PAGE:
In the late '70s, Patric Hollington travels to Ireland. Patric often travels because, by creating his own brand of men's clothing, his specific angle was to adapt the world's various workwear to the men's wardrobe. In order to develop his elegant and arty visual vocabulary, he seeks with a persistent constancy, among the traditions of all countries, what will nourish his inspiration.
In a little fashion fair, he discovers a very fine series of marine pullovers and decides to go to Dublin to see the whole collection of its mysterious manufacturer. On site, he asks a lot of questions and gets very few answers. But on returning to the hotel, a surprise awaits: an open plane ticket for the island of Inis Meáin - the name of the famous brand. Its creator got wind of Patric’s interest and offers to tell him the story of his sweaters on the very place that gave birth to them.
And what a place! Patric is blown as he arrives at the "Middle Island" of the Aran Archipelago, fifty kilometers West from the shores of Ireland. He instinctively understands how this enchanting country of rugged, wild beauty has developed an independent, resourceful, and innovative spirit. On Inis Meáin, survival traditionally depends on fishing, practiced by means of boats called "currag" (those same that appears on the brand’s logo).
Tarlach de Blácam, an academic specializing in the Gaelic language, and his wife Áine Ní Chonghaile welcome Patric. They decided to develop the local production of pullovers to prevent the departure of the island’s inhabitants and the impoverishment of a rich and endangered culture. They thus participate in a strong commitment: Inis Meáin is a conservatory of the Gaelic language and its folklore, the resource point of a culture. Its cliffs and waves have inspired the romantic imagination of many poets - including W. B. Yeats.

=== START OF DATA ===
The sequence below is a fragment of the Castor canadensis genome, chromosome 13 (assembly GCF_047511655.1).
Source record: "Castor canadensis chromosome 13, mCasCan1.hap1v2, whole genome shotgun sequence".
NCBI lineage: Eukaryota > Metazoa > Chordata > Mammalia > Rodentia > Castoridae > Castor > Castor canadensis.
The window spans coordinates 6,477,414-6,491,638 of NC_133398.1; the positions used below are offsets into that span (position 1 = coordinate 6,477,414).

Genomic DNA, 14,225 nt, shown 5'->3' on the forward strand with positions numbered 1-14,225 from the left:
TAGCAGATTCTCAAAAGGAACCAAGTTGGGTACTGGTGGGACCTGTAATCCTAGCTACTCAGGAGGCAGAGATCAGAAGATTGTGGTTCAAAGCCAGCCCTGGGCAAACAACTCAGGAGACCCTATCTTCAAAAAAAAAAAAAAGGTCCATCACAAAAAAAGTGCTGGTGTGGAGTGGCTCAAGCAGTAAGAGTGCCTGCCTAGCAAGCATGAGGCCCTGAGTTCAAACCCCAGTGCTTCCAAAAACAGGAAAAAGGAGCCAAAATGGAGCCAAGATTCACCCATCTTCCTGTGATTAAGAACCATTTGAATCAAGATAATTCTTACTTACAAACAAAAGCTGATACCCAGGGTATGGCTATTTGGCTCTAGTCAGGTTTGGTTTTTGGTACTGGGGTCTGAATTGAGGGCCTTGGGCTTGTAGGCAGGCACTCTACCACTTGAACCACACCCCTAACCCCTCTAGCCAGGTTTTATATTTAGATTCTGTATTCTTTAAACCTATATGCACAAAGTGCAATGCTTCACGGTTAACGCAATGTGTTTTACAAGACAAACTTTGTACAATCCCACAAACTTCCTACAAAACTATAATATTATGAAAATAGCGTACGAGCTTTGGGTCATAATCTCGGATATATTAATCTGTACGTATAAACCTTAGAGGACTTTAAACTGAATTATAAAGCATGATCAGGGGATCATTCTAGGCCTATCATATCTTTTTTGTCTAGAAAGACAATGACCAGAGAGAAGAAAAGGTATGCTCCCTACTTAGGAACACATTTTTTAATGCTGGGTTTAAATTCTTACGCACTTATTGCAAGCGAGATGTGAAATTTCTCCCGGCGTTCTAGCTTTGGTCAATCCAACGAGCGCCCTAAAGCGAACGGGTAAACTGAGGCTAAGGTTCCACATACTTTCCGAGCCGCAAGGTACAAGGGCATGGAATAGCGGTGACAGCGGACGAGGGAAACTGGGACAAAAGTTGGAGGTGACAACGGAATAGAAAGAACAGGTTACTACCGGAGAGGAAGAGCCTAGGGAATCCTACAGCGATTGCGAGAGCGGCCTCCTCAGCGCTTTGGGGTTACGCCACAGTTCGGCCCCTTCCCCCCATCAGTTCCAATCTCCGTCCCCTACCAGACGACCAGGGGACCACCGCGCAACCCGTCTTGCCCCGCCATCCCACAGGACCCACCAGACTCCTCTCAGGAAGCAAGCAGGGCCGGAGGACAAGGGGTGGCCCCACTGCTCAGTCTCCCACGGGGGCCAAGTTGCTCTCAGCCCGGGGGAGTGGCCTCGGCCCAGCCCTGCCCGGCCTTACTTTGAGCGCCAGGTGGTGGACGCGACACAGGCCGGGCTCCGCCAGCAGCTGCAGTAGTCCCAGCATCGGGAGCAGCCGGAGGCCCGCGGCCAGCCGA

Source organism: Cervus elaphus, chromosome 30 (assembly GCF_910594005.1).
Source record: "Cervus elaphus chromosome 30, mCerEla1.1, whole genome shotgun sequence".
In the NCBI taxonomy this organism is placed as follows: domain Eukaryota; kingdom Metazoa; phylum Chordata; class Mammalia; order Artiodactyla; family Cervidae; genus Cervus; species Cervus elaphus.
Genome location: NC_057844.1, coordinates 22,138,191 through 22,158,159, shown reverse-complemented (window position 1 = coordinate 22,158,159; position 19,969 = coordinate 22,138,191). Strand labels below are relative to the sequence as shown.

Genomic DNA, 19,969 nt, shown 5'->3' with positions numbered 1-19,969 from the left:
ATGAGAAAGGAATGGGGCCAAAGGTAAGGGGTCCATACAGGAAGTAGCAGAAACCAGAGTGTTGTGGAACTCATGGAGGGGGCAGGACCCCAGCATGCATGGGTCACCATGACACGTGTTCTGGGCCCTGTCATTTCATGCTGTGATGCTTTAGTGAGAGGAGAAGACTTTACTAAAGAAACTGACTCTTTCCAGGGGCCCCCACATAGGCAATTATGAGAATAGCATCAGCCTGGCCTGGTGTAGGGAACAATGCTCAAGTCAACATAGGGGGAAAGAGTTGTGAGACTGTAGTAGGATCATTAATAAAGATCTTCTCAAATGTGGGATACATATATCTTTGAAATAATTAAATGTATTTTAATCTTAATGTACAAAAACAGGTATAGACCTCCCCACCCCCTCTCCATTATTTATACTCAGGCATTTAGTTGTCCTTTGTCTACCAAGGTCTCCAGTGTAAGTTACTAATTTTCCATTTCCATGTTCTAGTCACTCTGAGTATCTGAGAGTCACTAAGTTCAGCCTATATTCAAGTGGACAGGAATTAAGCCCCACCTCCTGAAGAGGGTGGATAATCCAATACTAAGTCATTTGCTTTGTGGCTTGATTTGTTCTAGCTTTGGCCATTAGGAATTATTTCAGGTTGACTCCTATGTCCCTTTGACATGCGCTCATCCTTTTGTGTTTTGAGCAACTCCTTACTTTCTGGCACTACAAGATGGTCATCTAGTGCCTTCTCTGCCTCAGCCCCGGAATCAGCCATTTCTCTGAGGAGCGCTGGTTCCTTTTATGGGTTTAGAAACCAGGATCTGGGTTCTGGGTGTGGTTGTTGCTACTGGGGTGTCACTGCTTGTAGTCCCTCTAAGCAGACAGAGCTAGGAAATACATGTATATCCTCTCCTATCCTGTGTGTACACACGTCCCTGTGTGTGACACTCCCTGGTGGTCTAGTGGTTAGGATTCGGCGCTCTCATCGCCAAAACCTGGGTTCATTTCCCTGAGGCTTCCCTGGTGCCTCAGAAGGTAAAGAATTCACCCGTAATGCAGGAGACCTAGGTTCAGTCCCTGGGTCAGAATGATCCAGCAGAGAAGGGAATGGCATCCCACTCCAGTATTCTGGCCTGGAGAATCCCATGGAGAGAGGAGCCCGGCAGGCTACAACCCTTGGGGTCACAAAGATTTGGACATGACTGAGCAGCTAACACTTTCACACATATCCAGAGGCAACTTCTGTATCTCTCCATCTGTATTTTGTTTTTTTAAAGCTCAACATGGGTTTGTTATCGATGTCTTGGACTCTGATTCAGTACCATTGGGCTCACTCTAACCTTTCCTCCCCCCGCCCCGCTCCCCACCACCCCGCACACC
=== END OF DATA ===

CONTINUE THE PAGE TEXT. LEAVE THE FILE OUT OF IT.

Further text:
For centuries, the fishermen’s clothes have been imagined, woven and knitted by the women of the island. So many secrets that have evolved with the generations and that reflect a turbulent environment, with its majestic waters and skies, its wild flora and its kilometers of stone walls running in the moor’s moss.
Tarlach and Áine have updated the traditional Aran Islands sailor’s sweater, warm and protective. While respecting the initial models, including colors, they added cashmere or silk, and robust inserts on the friction zones.
Immediately convinced, Patric orders several hundred pullovers for his shops, inaugurating Inis Meáin’s order book. He is their first client and quickly wins a great success: this is the beginning of a collaboration which cement is friendship. Patric is even present when Inis Meáin's slogan "Warmth from the Edge of the World" is chosen
The authenticity of pullovers sold at hollington carries with it this ferment of friendship, the wild beauty of a unique place and the opportunity to support a community. To wear these sweaters is to bring the splendor of these islands, of this project, of this concrete and living history.
Today, hollington is the only regular point of sale in France for Inis Meáin men's sweaters.